Why doesn't my JApplet repaint itself automatically?

Discussion in 'Java' started by Z, Feb 16, 2007.

  1. Z

    Z Guest

    The following simple JApplet doesn't repaint itself when the window is
    occluded and then exposed or when it's minimized and then maximized.

    I get the same results whether I use appletviewer or my browser.

    What am I doing wrong?


    JAppletTest.java :

    public class JAppletTest extends javax.swing.JApplet
    {
    public void paint(java.awt.Graphics g)
    {
    super.paint(g);
    g.drawString("Hello world!", 50, 50);
    }
    }


    JAppletTest.html :

    <html>
    <applet code="JAppletTest" width="200" height="100">
    </applet>
    </html>
     
    Z, Feb 16, 2007
    #1
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  2. Z wrote:
    > The following simple JApplet doesn't repaint itself when the window is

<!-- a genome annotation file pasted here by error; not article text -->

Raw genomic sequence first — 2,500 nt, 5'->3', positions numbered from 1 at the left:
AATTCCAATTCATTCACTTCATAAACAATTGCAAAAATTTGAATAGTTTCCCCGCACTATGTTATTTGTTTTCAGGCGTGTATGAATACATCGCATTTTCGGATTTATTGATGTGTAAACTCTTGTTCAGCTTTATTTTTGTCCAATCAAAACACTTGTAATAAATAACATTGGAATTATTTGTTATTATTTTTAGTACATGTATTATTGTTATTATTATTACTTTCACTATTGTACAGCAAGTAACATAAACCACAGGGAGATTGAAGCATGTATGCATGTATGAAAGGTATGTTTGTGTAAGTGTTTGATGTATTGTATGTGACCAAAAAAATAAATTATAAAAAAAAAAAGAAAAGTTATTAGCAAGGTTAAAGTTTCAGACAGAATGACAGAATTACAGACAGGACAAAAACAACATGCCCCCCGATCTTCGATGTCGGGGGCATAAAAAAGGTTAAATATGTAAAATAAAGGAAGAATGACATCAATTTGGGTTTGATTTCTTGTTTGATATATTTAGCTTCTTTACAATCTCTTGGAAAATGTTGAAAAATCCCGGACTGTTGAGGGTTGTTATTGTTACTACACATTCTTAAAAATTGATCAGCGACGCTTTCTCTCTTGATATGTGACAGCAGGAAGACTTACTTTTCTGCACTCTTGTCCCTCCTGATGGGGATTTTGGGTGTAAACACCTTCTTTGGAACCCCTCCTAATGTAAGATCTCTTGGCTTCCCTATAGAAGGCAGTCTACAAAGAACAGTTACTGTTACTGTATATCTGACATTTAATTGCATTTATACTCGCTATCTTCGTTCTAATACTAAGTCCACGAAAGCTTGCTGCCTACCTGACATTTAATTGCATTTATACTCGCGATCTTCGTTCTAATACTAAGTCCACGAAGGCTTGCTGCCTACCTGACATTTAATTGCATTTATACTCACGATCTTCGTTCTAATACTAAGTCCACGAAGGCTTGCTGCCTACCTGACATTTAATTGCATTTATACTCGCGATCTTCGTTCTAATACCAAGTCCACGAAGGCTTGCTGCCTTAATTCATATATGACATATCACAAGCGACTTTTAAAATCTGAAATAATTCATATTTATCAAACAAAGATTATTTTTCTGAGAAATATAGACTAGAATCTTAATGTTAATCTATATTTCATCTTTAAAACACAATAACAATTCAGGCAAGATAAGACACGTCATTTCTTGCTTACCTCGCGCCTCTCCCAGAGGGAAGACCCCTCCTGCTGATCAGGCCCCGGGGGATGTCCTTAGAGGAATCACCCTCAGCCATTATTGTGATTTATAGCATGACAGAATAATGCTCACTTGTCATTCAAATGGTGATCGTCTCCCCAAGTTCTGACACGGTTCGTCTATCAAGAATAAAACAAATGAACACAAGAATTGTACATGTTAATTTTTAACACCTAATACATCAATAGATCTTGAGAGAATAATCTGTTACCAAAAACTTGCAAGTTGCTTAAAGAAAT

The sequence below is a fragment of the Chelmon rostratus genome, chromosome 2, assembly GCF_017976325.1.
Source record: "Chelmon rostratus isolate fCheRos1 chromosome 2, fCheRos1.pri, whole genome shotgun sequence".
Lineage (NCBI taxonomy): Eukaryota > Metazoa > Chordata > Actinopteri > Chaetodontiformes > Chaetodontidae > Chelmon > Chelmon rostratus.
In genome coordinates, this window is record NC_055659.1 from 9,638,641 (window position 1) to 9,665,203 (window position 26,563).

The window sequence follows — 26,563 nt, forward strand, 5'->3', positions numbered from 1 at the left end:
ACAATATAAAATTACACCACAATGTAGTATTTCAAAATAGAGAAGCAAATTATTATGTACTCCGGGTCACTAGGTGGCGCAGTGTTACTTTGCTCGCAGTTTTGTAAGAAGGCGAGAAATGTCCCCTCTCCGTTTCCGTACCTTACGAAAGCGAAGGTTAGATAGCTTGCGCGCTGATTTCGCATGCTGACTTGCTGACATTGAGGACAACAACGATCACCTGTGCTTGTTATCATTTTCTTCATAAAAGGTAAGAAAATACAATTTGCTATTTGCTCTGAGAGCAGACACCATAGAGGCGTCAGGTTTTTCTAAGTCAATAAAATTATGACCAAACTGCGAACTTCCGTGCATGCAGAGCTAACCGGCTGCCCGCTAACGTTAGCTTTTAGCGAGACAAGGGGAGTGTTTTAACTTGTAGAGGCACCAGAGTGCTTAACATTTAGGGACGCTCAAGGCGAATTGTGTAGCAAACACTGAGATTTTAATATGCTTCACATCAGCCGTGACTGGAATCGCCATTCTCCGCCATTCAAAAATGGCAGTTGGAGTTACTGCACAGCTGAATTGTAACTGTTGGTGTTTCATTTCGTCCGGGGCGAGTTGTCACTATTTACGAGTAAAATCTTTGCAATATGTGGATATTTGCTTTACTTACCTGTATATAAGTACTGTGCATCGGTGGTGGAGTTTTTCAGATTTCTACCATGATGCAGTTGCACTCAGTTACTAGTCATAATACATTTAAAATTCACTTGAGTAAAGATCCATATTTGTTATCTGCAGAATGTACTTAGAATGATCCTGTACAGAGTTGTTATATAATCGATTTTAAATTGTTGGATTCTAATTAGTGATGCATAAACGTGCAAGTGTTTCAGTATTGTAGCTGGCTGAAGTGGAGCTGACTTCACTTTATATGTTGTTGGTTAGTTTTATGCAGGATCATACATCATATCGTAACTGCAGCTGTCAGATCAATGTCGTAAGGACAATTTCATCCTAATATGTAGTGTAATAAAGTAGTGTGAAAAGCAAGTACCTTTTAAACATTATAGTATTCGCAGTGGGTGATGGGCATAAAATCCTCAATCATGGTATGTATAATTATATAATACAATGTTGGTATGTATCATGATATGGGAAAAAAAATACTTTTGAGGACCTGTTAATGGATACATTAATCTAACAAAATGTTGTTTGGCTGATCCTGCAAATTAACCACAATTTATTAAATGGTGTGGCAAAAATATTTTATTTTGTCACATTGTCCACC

> occluded and then exposed or when it's minimized and then maximized.
    >
    > I get the same results whether I use appletviewer or my browser.
    >
    > What am I doing wrong?
    >
    >
    > JAppletTest.java :
    >
    > public class JAppletTest extends javax.swing.JApplet
    > {
    > public void paint(java.awt.Graphics g)
    > {
    > super.paint(g);
    > g.drawString("Hello world!", 50, 50);
    > }
    > }
    >
    >
    > JAppletTest.html :
    >
    > <html>
    > <applet code="JAppletTest" width="200" height="100">
    > </applet>
    > </html>


    I'm not sure why but take out the super.paint() and it will work fine.

    --

    Knute Johnson
    email s/nospam/knute/
     
    Knute Johnson, Feb 16, 2007
    #2
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  3. On Feb 16, 5:14 pm, Z <> wrote:
    > The following simple JApplet doesn't repaint itself

    ....
    >
    > public class JAppletTest extends javax.swing.JApplet
    > {
    > public void paint(java.awt.Graphics g)


    Swing components should overidr painComponent()


    Andrew T.
     
    Andrew Thompson, Feb 16, 2007
    #3
  4. Andrew Thompson wrote:
    > On Feb 16, 5:14 pm, Z <> wrote:
    >> The following simple JApplet doesn't repaint itself

    > ...
    >> public class JAppletTest extends javax.swing.JApplet
    >> {
    >> public void paint(java.awt.Graphics g)